I already talked about a half-hour dispute with Brad Holtz, when we failed to find a Russian name for the COFES genre: it turned out that COFES is not a conference, workshop, forum, etc… It is an event (all Russian translations sound either very bureaucratic or too close to "incident" ) of an original genre invented by Brad and his colleagues in 1999. In a nutshell, this event has absolutely no relation to a particular vendor and is organized to stimulate professional discussions about the future of engineering software as well as to form the optimal conditions for establishing and strengthening business contracts between market participants with mutual interest in each other.
This is what Brad Holtz emphasized in his introductory speech in Peterhof. Reminding about the major COFES events in Arizona and one-day COFES-experiments in Tel Aviv and Moscow, the key words Brad used to describe COFES were “conversation” and “interaction”. He also pointed out an important role of interpreting virtuosos (my apologies for the poor quality, 3-minute video):
In accordance with the conversation-style, there are no traditional reports at COFES – for instance, about achievements of a particular vendor. At the same time, the framework of the event provides for two plenary reports that describe the general trends and problems of the market and are of common cultural significance for the audience.
The first keynote report was presented right after the opening address by Brad Holtz:
May 31, Friday, 9:00
Jack Byers - Past, Present, and Future of Engineering Software
The next item on the agenda after the plenary report was the so-called Technology Suite Briefings – talks about one’s results or plans with those who wish to hear it. To organize such briefing it was necessary to somehow become an event sponsor; Brad Holtz‘s explanations on this genre can be found in the interview with him. On the picture Brad Holtz presents the briefing moderators (from left to right: Dmitry Kondakov, Nikolay Nyrkov, and Sergey Kuraksin), who were given an opportunity to announce the subjects of their briefings for 2-3 minutes and invite those who wanted to attend them:
This is how the briefing-talks took place (to be more precise, the first round, 10:15 - 10:55).
ASCON, Nikolai Nyrkov, CEO, DEXMA The Role of PLM for Small Firms. What is the role of PLM for small engineering firms? Dexma will discuss their vision of PLM and explore the real needs of small firms for tools that go beyond PDM.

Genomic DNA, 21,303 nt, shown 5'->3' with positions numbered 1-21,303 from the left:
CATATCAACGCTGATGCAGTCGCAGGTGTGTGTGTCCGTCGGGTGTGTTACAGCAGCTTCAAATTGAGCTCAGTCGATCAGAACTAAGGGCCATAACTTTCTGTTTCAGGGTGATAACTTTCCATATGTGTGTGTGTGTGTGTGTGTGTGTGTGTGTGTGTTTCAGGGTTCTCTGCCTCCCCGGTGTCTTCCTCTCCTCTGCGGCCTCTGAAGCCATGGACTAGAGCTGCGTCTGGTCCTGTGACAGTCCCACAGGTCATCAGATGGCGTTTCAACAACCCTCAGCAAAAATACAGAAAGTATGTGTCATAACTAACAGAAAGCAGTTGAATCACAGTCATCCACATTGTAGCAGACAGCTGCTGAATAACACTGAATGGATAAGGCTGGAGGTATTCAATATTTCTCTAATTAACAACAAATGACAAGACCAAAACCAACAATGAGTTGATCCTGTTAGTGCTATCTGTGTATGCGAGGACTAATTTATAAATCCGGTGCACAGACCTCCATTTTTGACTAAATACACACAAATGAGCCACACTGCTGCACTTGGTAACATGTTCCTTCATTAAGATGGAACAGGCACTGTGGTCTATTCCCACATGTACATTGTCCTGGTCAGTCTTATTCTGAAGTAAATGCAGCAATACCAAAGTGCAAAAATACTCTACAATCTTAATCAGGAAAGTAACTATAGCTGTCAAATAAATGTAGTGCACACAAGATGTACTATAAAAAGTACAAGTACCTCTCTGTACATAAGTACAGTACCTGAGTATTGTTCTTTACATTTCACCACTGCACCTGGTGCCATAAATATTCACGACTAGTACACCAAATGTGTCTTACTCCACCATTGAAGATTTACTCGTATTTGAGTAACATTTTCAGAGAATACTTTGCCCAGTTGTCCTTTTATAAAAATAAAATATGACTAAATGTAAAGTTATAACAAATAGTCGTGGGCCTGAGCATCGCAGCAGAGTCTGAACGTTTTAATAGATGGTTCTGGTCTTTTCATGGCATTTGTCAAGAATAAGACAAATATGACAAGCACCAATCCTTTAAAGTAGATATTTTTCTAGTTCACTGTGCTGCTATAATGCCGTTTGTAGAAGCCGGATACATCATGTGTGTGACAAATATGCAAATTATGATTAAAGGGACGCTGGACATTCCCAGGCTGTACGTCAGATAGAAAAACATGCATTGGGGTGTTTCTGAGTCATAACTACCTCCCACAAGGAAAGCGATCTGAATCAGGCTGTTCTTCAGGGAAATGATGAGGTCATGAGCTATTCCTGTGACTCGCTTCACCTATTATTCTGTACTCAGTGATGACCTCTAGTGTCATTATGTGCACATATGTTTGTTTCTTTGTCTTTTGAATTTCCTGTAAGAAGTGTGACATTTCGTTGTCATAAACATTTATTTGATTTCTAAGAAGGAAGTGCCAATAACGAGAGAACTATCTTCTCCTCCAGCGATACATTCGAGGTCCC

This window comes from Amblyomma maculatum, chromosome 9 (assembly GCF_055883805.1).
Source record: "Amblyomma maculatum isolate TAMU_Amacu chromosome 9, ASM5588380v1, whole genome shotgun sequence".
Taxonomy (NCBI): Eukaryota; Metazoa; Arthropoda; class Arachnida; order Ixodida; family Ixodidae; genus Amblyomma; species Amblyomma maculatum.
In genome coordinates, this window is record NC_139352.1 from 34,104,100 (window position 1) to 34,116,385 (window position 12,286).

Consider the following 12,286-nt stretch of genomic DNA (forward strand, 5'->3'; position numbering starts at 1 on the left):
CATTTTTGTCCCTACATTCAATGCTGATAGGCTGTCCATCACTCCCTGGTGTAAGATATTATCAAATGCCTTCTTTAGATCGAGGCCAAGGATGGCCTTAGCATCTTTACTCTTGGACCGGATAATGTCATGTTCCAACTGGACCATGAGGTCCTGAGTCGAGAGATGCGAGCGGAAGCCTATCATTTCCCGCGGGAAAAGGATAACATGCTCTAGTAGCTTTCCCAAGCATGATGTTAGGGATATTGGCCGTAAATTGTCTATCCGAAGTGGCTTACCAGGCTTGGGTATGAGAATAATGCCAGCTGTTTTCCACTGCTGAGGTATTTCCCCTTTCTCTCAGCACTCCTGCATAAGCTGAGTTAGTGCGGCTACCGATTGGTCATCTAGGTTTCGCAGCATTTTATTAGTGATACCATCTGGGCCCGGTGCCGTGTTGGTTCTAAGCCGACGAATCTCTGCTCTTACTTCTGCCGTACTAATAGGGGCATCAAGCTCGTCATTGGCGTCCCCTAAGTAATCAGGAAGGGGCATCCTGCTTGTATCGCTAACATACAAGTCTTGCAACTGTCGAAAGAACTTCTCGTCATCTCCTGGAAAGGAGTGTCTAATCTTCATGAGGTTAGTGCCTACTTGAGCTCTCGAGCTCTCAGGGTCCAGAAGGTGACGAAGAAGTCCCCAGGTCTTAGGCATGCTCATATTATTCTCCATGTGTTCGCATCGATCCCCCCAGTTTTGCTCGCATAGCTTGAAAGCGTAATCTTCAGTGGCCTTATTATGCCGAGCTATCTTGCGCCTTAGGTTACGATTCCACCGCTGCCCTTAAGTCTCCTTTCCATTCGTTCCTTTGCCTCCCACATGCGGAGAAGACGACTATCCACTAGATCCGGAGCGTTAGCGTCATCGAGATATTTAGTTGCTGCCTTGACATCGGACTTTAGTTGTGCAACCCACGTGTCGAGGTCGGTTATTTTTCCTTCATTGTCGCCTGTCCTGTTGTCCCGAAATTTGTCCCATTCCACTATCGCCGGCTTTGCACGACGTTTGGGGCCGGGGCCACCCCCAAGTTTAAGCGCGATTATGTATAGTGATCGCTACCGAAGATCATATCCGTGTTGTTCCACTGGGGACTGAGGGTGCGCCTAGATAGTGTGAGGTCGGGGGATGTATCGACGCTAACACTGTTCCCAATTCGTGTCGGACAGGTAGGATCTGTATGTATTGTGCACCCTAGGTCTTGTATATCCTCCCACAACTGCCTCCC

Irisoft, Dmitri Kondakov, Owner & CTO. Managing a Total Cost of Ownership (TCO) for Complex Engineering Objects We’ll discuss methods and tools for defining the TCO of complex object with long lifecycles, such as ships, equipment for nuclear power, and civil engineering projects. Additionally, the transfer of information from design for use during the operation/maintenance phases. The discussion will revolve around current trends, available software tools, and organizational models.
Top Systems, Sergey Kuraksin, CEO PLM+: Evolving the Concept of PLM PLM has evolved through several stages of evolution over the past 30 years. At its inception, it represented "product lifecycle management," but has since evolved to represent a broad concept key to long-term corporate strategy. Top Systems will discuss their vision for a PLM that evolves beyond this, pushing the boarders between PLM and ERP, to encompass the intersection of PLM components and related methodologies, particularly for developers of IP and enterprise. This new vision encompasses project management principles, parametric design of manufacturing production, a heterogeneous development environment, integrated sustainability full integration of environmental support, CRM, and office workflow.
Once again, let me reiterate that COFES means discussions and business negotiations. For instance, LEDAS representatives had at least a dozen of useful meetings, three of which produced the maximum possible business results already in Peterhof, and several more laid a constructive foundation for continuing negotiations, while others, at the very least, “gave food” to continue contacts. I cannot disclose information or even illustrate with photographs LEDAS negotiations and especially the highly successful meetings held by some other companies, of which I am well aware. However, I take leave to estimate the overall number of business negotiations at COFES as no less than a hundred, and I feel even more emboldened to suggest that a significant part of them has already generated, or is highly likely to generate mutual business-benefits.
Certainly, if strongly desired, nowadays it is possible to hold bilateral negotiations remotely or by organizing face-to-face meetings. However, one can hardly overestimate contact opportunities when spending two or three days in a pointedly informal environment at the same small hotel with a hundred of interesting persons-in-charge at once.
Numerous meetings on behalf of both LEDAS and isicad did not allow me to attend many discussions. However, special attention of the isicad.ru portal to BIM forced me to pry myself away from business negotiations and devote no less than ten minutes as a journalist at the Round Table “What Mandated BIM Might Mean for Russia”. The Round Table was moderated by Marina Korol (former top manager of Autodesk CIS, now - independent and bright actor of the Russian AEC/BIM market), who supplied the following summary to the organizers: